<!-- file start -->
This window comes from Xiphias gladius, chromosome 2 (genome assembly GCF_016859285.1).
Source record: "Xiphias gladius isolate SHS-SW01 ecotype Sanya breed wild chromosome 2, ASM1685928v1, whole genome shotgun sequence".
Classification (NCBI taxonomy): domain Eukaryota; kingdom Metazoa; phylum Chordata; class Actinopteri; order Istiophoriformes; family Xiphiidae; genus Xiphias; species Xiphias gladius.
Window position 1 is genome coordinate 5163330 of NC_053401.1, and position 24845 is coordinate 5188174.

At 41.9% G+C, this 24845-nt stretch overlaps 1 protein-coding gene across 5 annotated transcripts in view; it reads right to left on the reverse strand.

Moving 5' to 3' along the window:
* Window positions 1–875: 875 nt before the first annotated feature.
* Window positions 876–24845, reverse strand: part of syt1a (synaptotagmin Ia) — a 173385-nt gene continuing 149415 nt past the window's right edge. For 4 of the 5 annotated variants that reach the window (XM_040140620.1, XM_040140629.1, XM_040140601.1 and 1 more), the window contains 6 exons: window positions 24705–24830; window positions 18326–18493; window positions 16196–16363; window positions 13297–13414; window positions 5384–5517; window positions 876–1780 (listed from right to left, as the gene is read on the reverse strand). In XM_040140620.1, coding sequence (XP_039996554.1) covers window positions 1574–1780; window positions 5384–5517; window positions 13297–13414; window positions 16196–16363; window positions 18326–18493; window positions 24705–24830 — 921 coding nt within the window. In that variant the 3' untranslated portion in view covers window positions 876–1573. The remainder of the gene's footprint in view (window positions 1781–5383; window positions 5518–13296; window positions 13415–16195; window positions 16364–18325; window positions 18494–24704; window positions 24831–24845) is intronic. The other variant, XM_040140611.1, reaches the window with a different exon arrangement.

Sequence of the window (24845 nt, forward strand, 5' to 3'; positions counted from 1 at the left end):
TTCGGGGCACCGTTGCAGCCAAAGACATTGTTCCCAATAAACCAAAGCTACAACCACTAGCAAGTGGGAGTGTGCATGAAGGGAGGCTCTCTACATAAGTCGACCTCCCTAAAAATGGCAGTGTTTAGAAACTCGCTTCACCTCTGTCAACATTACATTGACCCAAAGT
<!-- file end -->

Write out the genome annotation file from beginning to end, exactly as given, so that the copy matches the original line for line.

This window comes from Xiphias gladius, chromosome 2 (genome assembly GCF_016859285.1).
Source record: "Xiphias gladius isolate SHS-SW01 ecotype Sanya breed wild chromosome 2, ASM1685928v1, whole genome shotgun sequence".
Classification (NCBI taxonomy): domain Eukaryota; kingdom Metazoa; phylum Chordata; class Actinopteri; order Istiophoriformes; family Xiphiidae; genus Xiphias; species Xiphias gladius.
Window position 1 is genome coordinate 5163330 of NC_053401.1, and position 24845 is coordinate 5188174.

At 41.9% G+C, this 24845-nt stretch overlaps 1 protein-coding gene across 5 annotated transcripts in view; it reads right to left on the reverse strand.

Moving 5' to 3' along the window:
* Window positions 1–875: 875 nt before the first annotated feature.
* Window positions 876–24845, reverse strand: part of syt1a (synaptotagmin Ia) — a 173385-nt gene continuing 149415 nt past the window's right edge. For 4 of the 5 annotated variants that reach the window (XM_040140620.1, XM_040140629.1, XM_040140601.1 and 1 more), the window contains 6 exons: window positions 24705–24830; window positions 18326–18493; window positions 16196–16363; window positions 13297–13414; window positions 5384–5517; window positions 876–1780 (listed from right to left, as the gene is read on the reverse strand). In XM_040140620.1, coding sequence (XP_039996554.1) covers window positions 1574–1780; window positions 5384–5517; window positions 13297–13414; window positions 16196–16363; window positions 18326–18493; window positions 24705–24830 — 921 coding nt within the window. In that variant the 3' untranslated portion in view covers window positions 876–1573. The remainder of the gene's footprint in view (window positions 1781–5383; window positions 5518–13296; window positions 13415–16195; window positions 16364–18325; window positions 18494–24704; window positions 24831–24845) is intronic. The other variant, XM_040140611.1, reaches the window with a different exon arrangement.

Sequence of the window (24845 nt, forward strand, 5' to 3'; positions counted from 1 at the left end):
TTCGGGGCACCGTTGCAGCCAAAGACATTGTTCCCAATAAACCAAAGCTACAACCACTAGCAAGTGGGAGTGTGCATGAAGGGAGGCTCTCTACATAAGTCGACCTCCCTAAAAATGGCAGTGTTTAGAAACTCGCTTCACCTCTGTCAACATTACATTGACCCAAAGT